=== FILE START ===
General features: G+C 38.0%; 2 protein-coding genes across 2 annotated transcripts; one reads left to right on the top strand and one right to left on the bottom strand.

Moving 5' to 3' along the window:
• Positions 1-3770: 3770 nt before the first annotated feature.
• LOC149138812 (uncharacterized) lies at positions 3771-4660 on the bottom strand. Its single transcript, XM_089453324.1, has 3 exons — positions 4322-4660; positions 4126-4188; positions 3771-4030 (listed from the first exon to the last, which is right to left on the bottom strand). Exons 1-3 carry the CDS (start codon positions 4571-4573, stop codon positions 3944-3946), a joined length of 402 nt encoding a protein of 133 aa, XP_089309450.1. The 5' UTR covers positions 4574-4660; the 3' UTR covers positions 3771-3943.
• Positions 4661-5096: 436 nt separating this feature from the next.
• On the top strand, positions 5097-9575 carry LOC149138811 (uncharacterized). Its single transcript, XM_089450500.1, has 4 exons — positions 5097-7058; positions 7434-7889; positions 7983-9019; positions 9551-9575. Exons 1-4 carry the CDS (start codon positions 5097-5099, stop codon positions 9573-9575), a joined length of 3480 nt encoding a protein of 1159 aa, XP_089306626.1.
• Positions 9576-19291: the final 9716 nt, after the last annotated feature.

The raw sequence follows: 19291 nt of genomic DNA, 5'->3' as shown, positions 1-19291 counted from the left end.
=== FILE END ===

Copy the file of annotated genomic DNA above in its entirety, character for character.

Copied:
General features: G+C 38.0%; 2 protein-coding genes across 2 annotated transcripts; one reads left to right on the top strand and one right to left on the bottom strand.

Moving 5' to 3' along the window:
• Positions 1-3770: 3770 nt before the first annotated feature.
• LOC149138812 (uncharacterized) lies at positions 3771-4660 on the bottom strand. Its single transcript, XM_089453324.1, has 3 exons — positions 4322-4660; positions 4126-4188; positions 3771-4030 (listed from the first exon to the last, which is right to left on the bottom strand). Exons 1-3 carry the CDS (start codon positions 4571-4573, stop codon positions 3944-3946), a joined length of 402 nt encoding a protein of 133 aa, XP_089309450.1. The 5' UTR covers positions 4574-4660; the 3' UTR covers positions 3771-3943.
• Positions 4661-5096: 436 nt separating this feature from the next.
• On the top strand, positions 5097-9575 carry LOC149138811 (uncharacterized). Its single transcript, XM_089450500.1, has 4 exons — positions 5097-7058; positions 7434-7889; positions 7983-9019; positions 9551-9575. Exons 1-4 carry the CDS (start codon positions 5097-5099, stop codon positions 9573-9575), a joined length of 3480 nt encoding a protein of 1159 aa, XP_089306626.1.
• Positions 9576-19291: the final 9716 nt, after the last annotated feature.

The raw sequence follows: 19291 nt of genomic DNA, 5'->3' as shown, positions 1-19291 counted from the left end.